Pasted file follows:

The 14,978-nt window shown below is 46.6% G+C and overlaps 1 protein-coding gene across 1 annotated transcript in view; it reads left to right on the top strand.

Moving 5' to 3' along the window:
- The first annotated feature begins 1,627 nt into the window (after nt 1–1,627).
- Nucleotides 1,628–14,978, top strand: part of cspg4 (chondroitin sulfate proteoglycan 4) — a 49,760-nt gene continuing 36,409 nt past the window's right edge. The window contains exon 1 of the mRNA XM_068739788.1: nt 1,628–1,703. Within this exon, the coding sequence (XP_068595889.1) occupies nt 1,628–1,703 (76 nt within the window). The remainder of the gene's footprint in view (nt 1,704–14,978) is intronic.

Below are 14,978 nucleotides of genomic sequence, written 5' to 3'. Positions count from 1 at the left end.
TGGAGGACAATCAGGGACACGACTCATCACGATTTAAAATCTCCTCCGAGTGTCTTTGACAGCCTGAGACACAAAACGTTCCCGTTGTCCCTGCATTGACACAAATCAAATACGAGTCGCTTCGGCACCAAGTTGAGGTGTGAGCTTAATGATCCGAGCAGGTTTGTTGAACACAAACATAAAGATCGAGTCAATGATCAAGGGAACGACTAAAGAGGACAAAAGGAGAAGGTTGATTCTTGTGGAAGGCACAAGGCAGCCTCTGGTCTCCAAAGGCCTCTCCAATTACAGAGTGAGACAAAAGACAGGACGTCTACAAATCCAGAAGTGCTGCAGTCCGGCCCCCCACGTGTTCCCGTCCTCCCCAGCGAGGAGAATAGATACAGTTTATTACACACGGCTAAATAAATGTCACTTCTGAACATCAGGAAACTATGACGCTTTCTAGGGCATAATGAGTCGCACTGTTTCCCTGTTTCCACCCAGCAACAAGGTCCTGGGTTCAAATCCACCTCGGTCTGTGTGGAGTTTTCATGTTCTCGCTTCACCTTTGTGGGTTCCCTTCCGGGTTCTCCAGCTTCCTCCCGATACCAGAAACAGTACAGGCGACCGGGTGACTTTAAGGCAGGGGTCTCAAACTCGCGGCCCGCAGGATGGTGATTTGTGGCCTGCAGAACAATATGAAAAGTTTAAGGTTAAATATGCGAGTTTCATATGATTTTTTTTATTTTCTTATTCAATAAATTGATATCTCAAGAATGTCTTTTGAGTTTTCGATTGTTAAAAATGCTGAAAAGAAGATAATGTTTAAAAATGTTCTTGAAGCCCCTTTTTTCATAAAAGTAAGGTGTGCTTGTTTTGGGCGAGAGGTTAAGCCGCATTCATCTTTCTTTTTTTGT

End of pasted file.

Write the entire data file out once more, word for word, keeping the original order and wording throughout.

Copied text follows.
The 14,978-nt window shown below is 46.6% G+C and overlaps 1 protein-coding gene across 1 annotated transcript in view; it reads left to right on the top strand.

Moving 5' to 3' along the window:
- The first annotated feature begins 1,627 nt into the window (after nt 1–1,627).
- Nucleotides 1,628–14,978, top strand: part of cspg4 (chondroitin sulfate proteoglycan 4) — a 49,760-nt gene continuing 36,409 nt past the window's right edge. The window contains exon 1 of the mRNA XM_068739788.1: nt 1,628–1,703. Within this exon, the coding sequence (XP_068595889.1) occupies nt 1,628–1,703 (76 nt within the window). The remainder of the gene's footprint in view (nt 1,704–14,978) is intronic.

Below are 14,978 nucleotides of genomic sequence, written 5' to 3'. Positions count from 1 at the left end.
TGGAGGACAATCAGGGACACGACTCATCACGATTTAAAATCTCCTCCGAGTGTCTTTGACAGCCTGAGACACAAAACGTTCCCGTTGTCCCTGCATTGACACAAATCAAATACGAGTCGCTTCGGCACCAAGTTGAGGTGTGAGCTTAATGATCCGAGCAGGTTTGTTGAACACAAACATAAAGATCGAGTCAATGATCAAGGGAACGACTAAAGAGGACAAAAGGAGAAGGTTGATTCTTGTGGAAGGCACAAGGCAGCCTCTGGTCTCCAAAGGCCTCTCCAATTACAGAGTGAGACAAAAGACAGGACGTCTACAAATCCAGAAGTGCTGCAGTCCGGCCCCCCACGTGTTCCCGTCCTCCCCAGCGAGGAGAATAGATACAGTTTATTACACACGGCTAAATAAATGTCACTTCTGAACATCAGGAAACTATGACGCTTTCTAGGGCATAATGAGTCGCACTGTTTCCCTGTTTCCACCCAGCAACAAGGTCCTGGGTTCAAATCCACCTCGGTCTGTGTGGAGTTTTCATGTTCTCGCTTCACCTTTGTGGGTTCCCTTCCGGGTTCTCCAGCTTCCTCCCGATACCAGAAACAGTACAGGCGACCGGGTGACTTTAAGGCAGGGGTCTCAAACTCGCGGCCCGCAGGATGGTGATTTGTGGCCTGCAGAACAATATGAAAAGTTTAAGGTTAAATATGCGAGTTTCATATGATTTTTTTTATTTTCTTATTCAATAAATTGATATCTCAAGAATGTCTTTTGAGTTTTCGATTGTTAAAAATGCTGAAAAGAAGATAATGTTTAAAAATGTTCTTGAAGCCCCTTTTTTCATAAAAGTAAGGTGTGCTTGTTTTGGGCGAGAGGTTAAGCCGCATTCATCTTTCTTTTTTTGT